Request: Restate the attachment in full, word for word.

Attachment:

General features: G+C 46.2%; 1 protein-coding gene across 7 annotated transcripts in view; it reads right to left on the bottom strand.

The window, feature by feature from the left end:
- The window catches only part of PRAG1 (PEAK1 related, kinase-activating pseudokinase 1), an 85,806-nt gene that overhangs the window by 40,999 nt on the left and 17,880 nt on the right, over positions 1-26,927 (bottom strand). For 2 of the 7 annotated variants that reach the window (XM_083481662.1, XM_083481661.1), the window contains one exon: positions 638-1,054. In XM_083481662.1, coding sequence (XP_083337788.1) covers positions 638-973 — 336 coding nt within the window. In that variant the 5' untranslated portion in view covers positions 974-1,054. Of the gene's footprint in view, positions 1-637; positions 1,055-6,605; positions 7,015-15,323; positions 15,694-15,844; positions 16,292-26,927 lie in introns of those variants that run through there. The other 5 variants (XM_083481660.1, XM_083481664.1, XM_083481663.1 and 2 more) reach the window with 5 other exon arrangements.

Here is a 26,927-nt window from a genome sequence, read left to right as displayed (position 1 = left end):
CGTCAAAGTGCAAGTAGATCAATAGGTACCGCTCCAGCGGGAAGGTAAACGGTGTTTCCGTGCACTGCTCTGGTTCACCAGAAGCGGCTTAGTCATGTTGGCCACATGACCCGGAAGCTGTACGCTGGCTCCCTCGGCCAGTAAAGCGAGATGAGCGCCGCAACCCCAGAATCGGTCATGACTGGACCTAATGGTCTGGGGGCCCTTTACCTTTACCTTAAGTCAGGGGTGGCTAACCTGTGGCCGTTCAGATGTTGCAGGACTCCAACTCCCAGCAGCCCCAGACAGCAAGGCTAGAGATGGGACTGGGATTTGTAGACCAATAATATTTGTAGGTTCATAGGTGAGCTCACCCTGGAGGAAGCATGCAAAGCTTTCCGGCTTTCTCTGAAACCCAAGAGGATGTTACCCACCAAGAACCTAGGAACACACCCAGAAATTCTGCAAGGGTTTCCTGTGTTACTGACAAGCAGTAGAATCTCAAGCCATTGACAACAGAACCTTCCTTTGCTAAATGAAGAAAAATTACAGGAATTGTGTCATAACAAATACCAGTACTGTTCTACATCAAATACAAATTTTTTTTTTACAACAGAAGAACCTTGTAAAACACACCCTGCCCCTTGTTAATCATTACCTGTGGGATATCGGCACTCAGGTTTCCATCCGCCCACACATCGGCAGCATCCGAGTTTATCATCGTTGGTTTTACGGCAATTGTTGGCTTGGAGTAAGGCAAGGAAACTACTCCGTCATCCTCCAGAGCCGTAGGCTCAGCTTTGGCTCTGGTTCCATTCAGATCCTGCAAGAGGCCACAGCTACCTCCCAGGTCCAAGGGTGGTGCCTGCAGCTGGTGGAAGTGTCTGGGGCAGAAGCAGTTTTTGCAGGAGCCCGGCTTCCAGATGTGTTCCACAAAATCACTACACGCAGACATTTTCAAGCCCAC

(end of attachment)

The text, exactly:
General features: G+C 46.2%; 1 protein-coding gene across 7 annotated transcripts in view; it reads right to left on the bottom strand.

The window, feature by feature from the left end:
- The window catches only part of PRAG1 (PEAK1 related, kinase-activating pseudokinase 1), an 85,806-nt gene that overhangs the window by 40,999 nt on the left and 17,880 nt on the right, over positions 1-26,927 (bottom strand). For 2 of the 7 annotated variants that reach the window (XM_083481662.1, XM_083481661.1), the window contains one exon: positions 638-1,054. In XM_083481662.1, coding sequence (XP_083337788.1) covers positions 638-973 — 336 coding nt within the window. In that variant the 5' untranslated portion in view covers positions 974-1,054. Of the gene's footprint in view, positions 1-637; positions 1,055-6,605; positions 7,015-15,323; positions 15,694-15,844; positions 16,292-26,927 lie in introns of those variants that run through there. The other 5 variants (XM_083481660.1, XM_083481664.1, XM_083481663.1 and 2 more) reach the window with 5 other exon arrangements.

Here is a 26,927-nt window from a genome sequence, read left to right as displayed (position 1 = left end):
CGTCAAAGTGCAAGTAGATCAATAGGTACCGCTCCAGCGGGAAGGTAAACGGTGTTTCCGTGCACTGCTCTGGTTCACCAGAAGCGGCTTAGTCATGTTGGCCACATGACCCGGAAGCTGTACGCTGGCTCCCTCGGCCAGTAAAGCGAGATGAGCGCCGCAACCCCAGAATCGGTCATGACTGGACCTAATGGTCTGGGGGCCCTTTACCTTTACCTTAAGTCAGGGGTGGCTAACCTGTGGCCGTTCAGATGTTGCAGGACTCCAACTCCCAGCAGCCCCAGACAGCAAGGCTAGAGATGGGACTGGGATTTGTAGACCAATAATATTTGTAGGTTCATAGGTGAGCTCACCCTGGAGGAAGCATGCAAAGCTTTCCGGCTTTCTCTGAAACCCAAGAGGATGTTACCCACCAAGAACCTAGGAACACACCCAGAAATTCTGCAAGGGTTTCCTGTGTTACTGACAAGCAGTAGAATCTCAAGCCATTGACAACAGAACCTTCCTTTGCTAAATGAAGAAAAATTACAGGAATTGTGTCATAACAAATACCAGTACTGTTCTACATCAAATACAAATTTTTTTTTTACAACAGAAGAACCTTGTAAAACACACCCTGCCCCTTGTTAATCATTACCTGTGGGATATCGGCACTCAGGTTTCCATCCGCCCACACATCGGCAGCATCCGAGTTTATCATCGTTGGTTTTACGGCAATTGTTGGCTTGGAGTAAGGCAAGGAAACTACTCCGTCATCCTCCAGAGCCGTAGGCTCAGCTTTGGCTCTGGTTCCATTCAGATCCTGCAAGAGGCCACAGCTACCTCCCAGGTCCAAGGGTGGTGCCTGCAGCTGGTGGAAGTGTCTGGGGCAGAAGCAGTTTTTGCAGGAGCCCGGCTTCCAGATGTGTTCCACAAAATCACTACACGCAGACATTTTCAAGCCCAC